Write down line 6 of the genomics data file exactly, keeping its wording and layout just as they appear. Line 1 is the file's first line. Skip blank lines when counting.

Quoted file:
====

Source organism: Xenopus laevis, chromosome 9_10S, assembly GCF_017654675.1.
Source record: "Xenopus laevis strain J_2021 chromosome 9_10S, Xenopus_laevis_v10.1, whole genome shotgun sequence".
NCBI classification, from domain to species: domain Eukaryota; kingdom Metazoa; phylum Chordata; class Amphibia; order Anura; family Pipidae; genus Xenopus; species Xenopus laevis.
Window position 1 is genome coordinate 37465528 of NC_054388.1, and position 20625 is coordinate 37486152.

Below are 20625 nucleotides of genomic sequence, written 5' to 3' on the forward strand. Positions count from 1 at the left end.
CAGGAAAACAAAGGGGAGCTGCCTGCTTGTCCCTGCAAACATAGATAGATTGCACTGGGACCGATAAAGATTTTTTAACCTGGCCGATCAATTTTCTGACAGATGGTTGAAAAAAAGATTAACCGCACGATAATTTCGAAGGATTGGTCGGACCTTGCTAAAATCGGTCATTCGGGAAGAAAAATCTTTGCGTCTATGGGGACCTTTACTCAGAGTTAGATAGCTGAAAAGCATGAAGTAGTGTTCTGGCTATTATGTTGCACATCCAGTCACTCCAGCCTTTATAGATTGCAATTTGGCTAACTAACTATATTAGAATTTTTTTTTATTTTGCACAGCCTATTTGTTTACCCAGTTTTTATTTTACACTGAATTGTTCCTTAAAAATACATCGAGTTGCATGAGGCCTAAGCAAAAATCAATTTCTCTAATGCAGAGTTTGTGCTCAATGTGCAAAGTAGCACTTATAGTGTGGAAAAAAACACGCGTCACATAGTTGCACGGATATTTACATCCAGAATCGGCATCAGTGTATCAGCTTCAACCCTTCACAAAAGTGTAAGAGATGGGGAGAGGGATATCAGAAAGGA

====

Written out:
CAGGAAAACAAAGGGGAGCTGCCTGCTTGTCCCTGCAAACATAGATAGATTGCACTGGGACCGATAAAGATTTTTTAACCTGGCCGATCAATTTTCTGACAGATGGTTGAAAAAAAGATTAACCGCACGATAATTTCGAAGGATTGGTCGGACCTTGCTAAAATCGGTCATTCGGGAAGAAAAATCTTTGCGTCTATGGGGACCTTTACTCAGAGTTAGATAGCTGAAAAGCATGAAGTAGTGTTCTGGCTATTATGTTGCACATCCAGTCACTCCAGCCTTTATAGATTGCAATTTGGCTAACTAACTATATTAGAATTTTTTTTTATTTTGCACAGCCTATTTGTTTACCCAGTTTTTATTTTACACTGAATTGTTCCTTAAAAATACATCGAGTTGCATGAGGCCTAAGCAAAAATCAATTTCTCTAATGCAGAGTTTGTGCTCAATGTGCAAAGTAGCACTTATAGTGTGGAAAAAAACACGCGTCACATAGTTGCACGGATATTTACATCCAGAATCGGCATCAGTGTATCAGCTTCAACCCTTCACAAAAGTGTAAGAGATGGGGAGAGGGATATCAGAAAGGA